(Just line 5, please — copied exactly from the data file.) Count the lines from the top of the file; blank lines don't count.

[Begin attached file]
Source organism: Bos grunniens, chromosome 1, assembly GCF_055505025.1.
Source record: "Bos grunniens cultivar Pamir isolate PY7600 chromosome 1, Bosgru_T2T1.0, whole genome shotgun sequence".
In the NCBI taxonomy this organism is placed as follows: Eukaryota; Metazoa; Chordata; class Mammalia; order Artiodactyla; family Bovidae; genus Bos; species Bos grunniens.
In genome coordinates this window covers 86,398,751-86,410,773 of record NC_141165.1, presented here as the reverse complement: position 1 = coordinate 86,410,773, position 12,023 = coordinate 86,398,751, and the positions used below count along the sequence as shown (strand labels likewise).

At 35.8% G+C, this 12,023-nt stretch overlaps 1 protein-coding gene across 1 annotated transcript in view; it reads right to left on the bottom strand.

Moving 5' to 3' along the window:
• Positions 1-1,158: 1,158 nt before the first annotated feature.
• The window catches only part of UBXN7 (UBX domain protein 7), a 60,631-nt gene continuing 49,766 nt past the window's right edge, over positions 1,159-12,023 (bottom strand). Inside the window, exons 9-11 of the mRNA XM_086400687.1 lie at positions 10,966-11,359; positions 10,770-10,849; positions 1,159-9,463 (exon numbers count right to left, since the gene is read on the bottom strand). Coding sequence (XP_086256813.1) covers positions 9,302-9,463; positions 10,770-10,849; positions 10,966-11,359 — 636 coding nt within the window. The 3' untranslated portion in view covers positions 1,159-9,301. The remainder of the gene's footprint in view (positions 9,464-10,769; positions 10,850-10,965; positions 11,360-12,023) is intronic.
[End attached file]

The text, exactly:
At 35.8% G+C, this 12,023-nt stretch overlaps 1 protein-coding gene across 1 annotated transcript in view; it reads right to left on the bottom strand.